Bottom line: Alibaba’s decision to sell one of its early US e-commerce sites just a year after the launch looks smart and decisive for new ventures that aren’t performing well, while its new China-based dining services site will face stiff competition.
Acquisitive e-commerce leader Alibaba (NYSE: BABA) is throwing up a rare white flag of surrender in the US, selling off its 11 Main site just a year after launching the e-commerce platform. That surrender looks relatively minor, as Alibaba never really gave the site much time to develop. But the quick decision to call it quits reflects the challenges Alibaba will face as it tries to show investors that it can be competitive outside its home China market, which will be critical to its future growth.
Meantime, Alibaba was in another separate headline that looks much more typical for the company, announcing a new mega tie-up worth nearly $1 billion that will take it into the dining services category. That initiative looks squarely aimed at Dianping, often called the Yelp (NYSE: YELP) of China, and Dianping’s major backer Tencent (HKEx: 700).
Let’s jump right in with the 11 Main story, not because it’s a very big deal in size but more because it reflects how Alibaba might act as it moves into unfamiliar global markets where its chances of success are far from guaranteed. According to the headlines, Alibaba has sold its 11 Main site to a rival marketplace operator called OpenSky. (English article; Chinese article) In exchange, Alibaba will become a minority owner of OpenSky with a 37 percent stake of the company.
Alibaba never seemed too sure what it was doing with 11 Main, announcing the site’s launch in February last year without giving much detail except to say it would be a niche marketplace selling items from a select group of shop owners. (previous post) A report on the sale of 11 Main quotes one former worker saying the site felt “amateur”, and that she left after just a month due to its many requirements.
Alibaba’s decision to quickly hand over 11 Main to a local partner contrasts strongly with its other major overseas experience in Japan, where it struggled for several years before closing a local version of its Taobao C2C site 3 years ago. (previous post) This kind of decision is never easy, and obviously a new venture often needs time to find its audience. But if I had to choose between a quick death and a slow painful one for such a new venture, I would choose the former. Thus I applaud Alibaba for making this move sooner rather than later, even in the face of the inevitable negative publicity it will receive.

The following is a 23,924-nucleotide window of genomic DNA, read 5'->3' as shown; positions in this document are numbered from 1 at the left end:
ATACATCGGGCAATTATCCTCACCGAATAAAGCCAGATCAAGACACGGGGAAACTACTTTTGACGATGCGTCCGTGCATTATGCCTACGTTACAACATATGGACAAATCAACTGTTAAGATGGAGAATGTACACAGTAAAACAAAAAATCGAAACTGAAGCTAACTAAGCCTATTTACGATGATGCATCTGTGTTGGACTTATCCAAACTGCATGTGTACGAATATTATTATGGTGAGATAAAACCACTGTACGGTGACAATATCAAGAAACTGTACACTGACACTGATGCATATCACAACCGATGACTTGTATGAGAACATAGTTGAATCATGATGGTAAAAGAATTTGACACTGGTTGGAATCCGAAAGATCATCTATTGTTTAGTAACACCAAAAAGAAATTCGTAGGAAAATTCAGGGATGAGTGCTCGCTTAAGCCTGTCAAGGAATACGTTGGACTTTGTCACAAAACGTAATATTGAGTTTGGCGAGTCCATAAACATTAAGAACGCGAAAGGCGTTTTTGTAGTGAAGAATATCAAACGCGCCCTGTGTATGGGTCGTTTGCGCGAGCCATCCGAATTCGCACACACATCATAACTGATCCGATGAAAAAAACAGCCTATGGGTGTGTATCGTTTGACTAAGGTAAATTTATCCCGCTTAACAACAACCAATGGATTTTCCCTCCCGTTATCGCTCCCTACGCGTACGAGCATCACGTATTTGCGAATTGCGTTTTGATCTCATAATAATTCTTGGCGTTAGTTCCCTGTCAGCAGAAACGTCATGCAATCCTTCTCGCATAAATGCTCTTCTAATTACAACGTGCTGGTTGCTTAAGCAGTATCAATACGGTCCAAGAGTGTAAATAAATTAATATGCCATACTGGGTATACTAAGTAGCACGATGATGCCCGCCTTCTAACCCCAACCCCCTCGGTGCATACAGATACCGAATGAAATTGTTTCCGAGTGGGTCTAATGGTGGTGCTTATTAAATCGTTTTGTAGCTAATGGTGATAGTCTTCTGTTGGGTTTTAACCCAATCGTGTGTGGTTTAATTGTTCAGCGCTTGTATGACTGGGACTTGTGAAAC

Next let’s look at the other news that’s far more typical of Alibaba, and involves a major new investment into the dining services space with its financial services affiliate Ant Financial. Under the deal the pair will plow 3 billion yuan ($480 million) each into Alibaba’s existing Koubei dining services site. (English article; Chinese article) The 2 sides will each own 50 percent of Koubei, which was already existent but largely dormant before this latest move.
Koubei competes with both Dianping, which rates restaurants and provides coupons, and the popular food delivery site Ele.me, which received an investment worth tens of millions of dollars from Dianping last year. (previous post) Ele.me’s trademark bicycles with their food pouches on the back are a regular fixture in my home of Shanghai, testifying to the popularity the service has attained in its brief lifetime. Tencent also invested later in Ele.me, and is itself a big investor in Dianping. (previous post)
This latest move by Alibaba looks a bit late, and comes well outside of its main comfort zones of traditional e-commerce services. But dining services is certainly a type of retail and Alibaba has the money to make a serious play for the market. It will certainly face an uphill climb due to Dianping’s and Tencent’s earlier start in the market, and therefore I would only give this new venture a 20-30 percent chance of success.